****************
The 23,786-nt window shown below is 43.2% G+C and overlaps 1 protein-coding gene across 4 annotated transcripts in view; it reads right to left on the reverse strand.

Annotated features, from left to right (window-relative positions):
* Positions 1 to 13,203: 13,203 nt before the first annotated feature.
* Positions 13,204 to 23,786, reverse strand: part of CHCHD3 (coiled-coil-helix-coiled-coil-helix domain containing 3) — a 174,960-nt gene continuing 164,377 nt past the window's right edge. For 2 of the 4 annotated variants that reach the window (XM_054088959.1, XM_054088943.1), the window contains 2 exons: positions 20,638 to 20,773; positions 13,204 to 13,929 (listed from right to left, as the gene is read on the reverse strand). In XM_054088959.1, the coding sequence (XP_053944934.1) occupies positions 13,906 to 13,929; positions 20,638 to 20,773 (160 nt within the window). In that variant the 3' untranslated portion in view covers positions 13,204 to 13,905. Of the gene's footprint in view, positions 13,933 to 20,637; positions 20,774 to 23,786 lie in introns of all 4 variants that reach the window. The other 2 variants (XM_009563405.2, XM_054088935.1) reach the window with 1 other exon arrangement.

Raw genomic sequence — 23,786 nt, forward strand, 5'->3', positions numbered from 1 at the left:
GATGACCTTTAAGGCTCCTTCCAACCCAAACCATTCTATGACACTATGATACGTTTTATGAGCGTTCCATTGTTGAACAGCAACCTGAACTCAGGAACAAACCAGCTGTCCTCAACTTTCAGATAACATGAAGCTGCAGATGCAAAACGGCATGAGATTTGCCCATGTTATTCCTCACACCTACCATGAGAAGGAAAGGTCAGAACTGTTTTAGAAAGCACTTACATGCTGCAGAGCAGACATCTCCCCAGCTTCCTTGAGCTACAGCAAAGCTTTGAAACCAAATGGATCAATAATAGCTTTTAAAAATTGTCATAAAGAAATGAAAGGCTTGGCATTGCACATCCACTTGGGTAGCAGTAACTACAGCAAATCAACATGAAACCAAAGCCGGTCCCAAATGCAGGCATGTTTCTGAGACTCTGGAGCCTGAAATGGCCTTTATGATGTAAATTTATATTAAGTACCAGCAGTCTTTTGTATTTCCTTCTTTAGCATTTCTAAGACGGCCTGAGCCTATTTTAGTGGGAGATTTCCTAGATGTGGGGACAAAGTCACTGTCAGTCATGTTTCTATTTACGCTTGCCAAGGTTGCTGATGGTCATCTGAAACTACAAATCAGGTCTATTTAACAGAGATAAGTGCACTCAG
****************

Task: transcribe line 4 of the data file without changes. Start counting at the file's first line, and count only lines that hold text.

* Positions 13,204 to 23,786, reverse strand: part of CHCHD3 (coiled-coil-helix-coiled-coil-helix domain containing 3) — a 174,960-nt gene continuing 164,377 nt past the window's right edge. For 2 of the 4 annotated variants that reach the window (XM_054088959.1, XM_054088943.1), the window contains 2 exons: positions 20,638 to 20,773; positions 13,204 to 13,929 (listed from right to left, as the gene is read on the reverse strand). In XM_054088959.1, the coding sequence (XP_053944934.1) occupies positions 13,906 to 13,929; positions 20,638 to 20,773 (160 nt within the window). In that variant the 3' untranslated portion in view covers positions 13,204 to 13,905. Of the gene's footprint in view, positions 13,933 to 20,637; positions 20,774 to 23,786 lie in introns of all 4 variants that reach the window. The other 2 variants (XM_009563405.2, XM_054088935.1) reach the window with 1 other exon arrangement.